16 September 1899 Empire Palace, Wolverhampton
14 October 1899 English’s New Seabright, Hackney Road, London
14 October 1899 Barnard’s Palace, Chatham
11 November 1899 Alhambra, Blackpool
9 December 1899 Grand Theatre, Gravesend
16 December 1899 Grand Theatre, Gravesend
10 March 1900 Palace Theatre, Croydon
17 March 1900 Palace Theatre, Croydon
14 April 1900 (Easter) The Marylebone, London
28 April 1900 Royal Albert, London
19 May 1900 Barnard’s Palace, Chatham
8 September 1900 Theatre Royal, Kilburn, London
22 September 1900 Palace Theatre, Croydon
Topping the bill in Dover:
20 October 1900 Empire Palace, Dover
27 October 1900 Empire Palace, Dover
3 November 1900 Empire Palace, Wolverhampton
10 November 1900 Gaiety Theatre, Nottingham
22 December 1900 Tivoli, Leicestershire
Mary Ann (right) and Beattie as Sisters Milton
Mary Ann as Prince of Denmark
If you’re interested in music halls, MusicalContexts have The Story of Music Hall (six parts) on YouTube.
Mary Ann married John Armon Chapman (26 Jun 1904 at St Marks, Dalston) and had a very close relationship to her sister Esther throughout her life.
I only have one photo of Esther in costume – for the Flying Ballet. I haven’t been able to find out much about the Flying Ballet at this time in its history so if you have any information or can point me in the right direction, please do!
Esther married Thomas George Chapman Dec ¼ 1905 Hackney 1b 801.
Esther and Toff
Thomas is brother to sister Mary Ann’s husband (known as Toff because he liked to look nice and always dressed well)!
Esther and Toff were publicans of the Eight Bells in Bow and The Old No.9. These pubs no longer exist. I found a good place to search is online with UK Pub History.
The Old No. 9
Toff far right, Esther left of the pump
Toff died 28 July 1934. He was very popular and a respected member of the community. Many attended his funeral.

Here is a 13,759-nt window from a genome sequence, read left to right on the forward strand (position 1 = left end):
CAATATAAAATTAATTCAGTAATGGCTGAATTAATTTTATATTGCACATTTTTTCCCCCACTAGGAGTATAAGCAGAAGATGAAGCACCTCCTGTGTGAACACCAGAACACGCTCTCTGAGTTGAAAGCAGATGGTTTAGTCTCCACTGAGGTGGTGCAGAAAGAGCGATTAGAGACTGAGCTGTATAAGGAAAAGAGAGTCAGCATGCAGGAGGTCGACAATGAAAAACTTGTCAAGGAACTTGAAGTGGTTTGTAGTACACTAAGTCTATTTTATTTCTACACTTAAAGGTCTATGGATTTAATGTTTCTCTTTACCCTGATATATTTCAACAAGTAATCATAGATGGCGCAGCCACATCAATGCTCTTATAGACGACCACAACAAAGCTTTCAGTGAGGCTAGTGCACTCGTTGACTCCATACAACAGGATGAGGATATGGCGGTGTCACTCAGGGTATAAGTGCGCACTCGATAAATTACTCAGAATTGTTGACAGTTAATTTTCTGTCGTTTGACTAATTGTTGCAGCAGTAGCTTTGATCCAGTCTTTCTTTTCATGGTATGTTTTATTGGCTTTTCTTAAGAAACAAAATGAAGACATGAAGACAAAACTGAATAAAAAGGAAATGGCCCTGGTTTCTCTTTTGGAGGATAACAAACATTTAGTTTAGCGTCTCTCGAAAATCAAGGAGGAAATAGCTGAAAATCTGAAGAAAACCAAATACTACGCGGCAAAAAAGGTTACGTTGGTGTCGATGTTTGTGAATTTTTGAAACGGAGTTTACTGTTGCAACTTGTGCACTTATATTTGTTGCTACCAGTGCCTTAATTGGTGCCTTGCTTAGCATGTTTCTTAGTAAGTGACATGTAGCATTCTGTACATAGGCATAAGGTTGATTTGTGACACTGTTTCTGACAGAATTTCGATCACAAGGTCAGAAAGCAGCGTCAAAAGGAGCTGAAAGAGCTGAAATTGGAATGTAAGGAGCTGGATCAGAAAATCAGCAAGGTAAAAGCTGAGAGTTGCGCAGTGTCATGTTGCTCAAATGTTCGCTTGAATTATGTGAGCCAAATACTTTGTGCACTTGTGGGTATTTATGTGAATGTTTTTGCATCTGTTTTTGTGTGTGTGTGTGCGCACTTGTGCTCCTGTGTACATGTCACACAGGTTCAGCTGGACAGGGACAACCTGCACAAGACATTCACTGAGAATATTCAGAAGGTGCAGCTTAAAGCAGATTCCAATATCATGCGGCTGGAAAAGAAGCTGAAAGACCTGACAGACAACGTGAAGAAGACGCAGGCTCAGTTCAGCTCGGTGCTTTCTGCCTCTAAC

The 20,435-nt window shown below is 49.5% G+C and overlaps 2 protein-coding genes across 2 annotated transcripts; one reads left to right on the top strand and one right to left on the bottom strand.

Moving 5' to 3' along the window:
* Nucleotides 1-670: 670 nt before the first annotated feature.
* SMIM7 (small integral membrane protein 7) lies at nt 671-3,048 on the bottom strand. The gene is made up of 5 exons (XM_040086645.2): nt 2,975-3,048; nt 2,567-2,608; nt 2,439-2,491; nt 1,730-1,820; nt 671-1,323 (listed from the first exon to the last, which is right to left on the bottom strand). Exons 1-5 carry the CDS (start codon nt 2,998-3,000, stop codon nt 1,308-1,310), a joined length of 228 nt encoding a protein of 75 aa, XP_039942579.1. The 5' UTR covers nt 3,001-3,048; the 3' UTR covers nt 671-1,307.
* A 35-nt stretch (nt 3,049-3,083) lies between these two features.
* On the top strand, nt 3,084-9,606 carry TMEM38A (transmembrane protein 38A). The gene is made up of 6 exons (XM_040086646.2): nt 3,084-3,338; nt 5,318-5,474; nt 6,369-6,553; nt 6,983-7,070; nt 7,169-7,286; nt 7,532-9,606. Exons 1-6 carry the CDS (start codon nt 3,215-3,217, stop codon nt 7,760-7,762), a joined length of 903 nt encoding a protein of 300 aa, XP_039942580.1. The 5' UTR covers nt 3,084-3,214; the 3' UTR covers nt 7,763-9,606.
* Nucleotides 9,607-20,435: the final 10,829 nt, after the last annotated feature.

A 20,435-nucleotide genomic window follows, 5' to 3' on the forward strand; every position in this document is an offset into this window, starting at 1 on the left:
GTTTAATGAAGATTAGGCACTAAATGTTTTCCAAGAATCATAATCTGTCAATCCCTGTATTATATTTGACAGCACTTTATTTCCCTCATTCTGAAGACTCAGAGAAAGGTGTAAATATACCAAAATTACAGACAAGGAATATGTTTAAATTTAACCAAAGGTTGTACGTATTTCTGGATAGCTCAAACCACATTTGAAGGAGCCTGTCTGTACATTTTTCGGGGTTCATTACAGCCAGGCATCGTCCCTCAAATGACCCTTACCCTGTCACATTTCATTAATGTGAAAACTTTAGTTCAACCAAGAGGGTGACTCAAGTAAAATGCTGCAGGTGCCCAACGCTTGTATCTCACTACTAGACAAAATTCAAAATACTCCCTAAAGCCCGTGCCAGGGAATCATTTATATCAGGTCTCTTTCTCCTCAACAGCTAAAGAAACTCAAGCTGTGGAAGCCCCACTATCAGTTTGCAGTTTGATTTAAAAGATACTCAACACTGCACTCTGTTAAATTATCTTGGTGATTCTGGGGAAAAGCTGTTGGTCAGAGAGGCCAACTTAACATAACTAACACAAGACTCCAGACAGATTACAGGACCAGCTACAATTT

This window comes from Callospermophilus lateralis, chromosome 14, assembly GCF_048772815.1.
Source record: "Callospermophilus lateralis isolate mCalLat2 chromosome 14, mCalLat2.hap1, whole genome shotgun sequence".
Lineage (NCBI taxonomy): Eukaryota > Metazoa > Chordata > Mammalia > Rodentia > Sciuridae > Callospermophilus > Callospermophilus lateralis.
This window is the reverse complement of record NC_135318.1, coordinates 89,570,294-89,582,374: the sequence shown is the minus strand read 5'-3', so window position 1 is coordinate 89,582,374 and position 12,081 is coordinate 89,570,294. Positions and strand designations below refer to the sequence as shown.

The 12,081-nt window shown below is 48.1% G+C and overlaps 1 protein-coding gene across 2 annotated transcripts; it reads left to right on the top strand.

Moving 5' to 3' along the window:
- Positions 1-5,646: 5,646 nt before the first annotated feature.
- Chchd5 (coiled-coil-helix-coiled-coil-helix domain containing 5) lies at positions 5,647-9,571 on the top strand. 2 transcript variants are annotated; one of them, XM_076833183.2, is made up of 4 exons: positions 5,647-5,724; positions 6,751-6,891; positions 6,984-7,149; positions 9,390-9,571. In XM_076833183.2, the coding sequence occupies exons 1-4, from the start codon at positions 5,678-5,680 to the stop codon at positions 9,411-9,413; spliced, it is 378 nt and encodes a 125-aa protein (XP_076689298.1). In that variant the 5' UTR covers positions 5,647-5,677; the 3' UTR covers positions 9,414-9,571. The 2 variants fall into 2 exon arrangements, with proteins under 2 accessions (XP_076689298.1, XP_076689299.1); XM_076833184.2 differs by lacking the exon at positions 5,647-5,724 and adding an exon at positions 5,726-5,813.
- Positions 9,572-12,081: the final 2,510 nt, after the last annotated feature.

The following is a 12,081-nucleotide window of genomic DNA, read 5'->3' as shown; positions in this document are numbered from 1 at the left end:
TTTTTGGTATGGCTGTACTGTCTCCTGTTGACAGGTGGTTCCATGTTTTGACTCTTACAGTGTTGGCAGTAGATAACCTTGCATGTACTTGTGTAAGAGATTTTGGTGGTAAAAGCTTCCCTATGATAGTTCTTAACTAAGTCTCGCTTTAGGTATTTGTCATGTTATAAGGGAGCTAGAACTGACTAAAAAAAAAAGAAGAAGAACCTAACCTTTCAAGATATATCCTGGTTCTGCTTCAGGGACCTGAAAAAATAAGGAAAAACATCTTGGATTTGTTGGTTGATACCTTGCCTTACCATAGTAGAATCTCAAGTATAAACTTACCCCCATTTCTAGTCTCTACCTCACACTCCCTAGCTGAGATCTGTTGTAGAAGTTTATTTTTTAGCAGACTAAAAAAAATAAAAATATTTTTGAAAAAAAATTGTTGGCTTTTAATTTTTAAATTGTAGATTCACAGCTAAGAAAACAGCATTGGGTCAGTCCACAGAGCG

Toff’s funeral leaving from The Old No. 9
Esther carried on as publican.
During the war, Esther was injured by a bomb which fell on the pub. She survived but had a badly crushed foot and had to wear a very heavy braced boot for the rest of her life. This didn’t stop her in any way. She continued to lead a full live. Esther and Toff had no children.
The interest in music, acting and piano playing passed down through the generations with memories shared at a ROSE reunion in 2008. My late father, ever the comedian and entertainer, performed skits on stage at our local Royal British Legion. As for myself, having tried the horn, the trumpet and flute at school settled for the choir (although my nerves ALWAYS got the better of me!). I was awarded L4 distinction in Improv via LAMDA and led drama sessions at a youth club. So I guess you could say the interest has been there but not the confidence or passion for performing to have a regular place in my life. (Teaching is often like performing though so perhaps I’m using this in a different way …).
I am fascinated by the lives of my ancestors, especially in a world that is so different from my own!
Do you have ancestors that performed in the music halls?
Perhaps you have an ancestor that was a publican?
Do you have a talent passed down through the generations?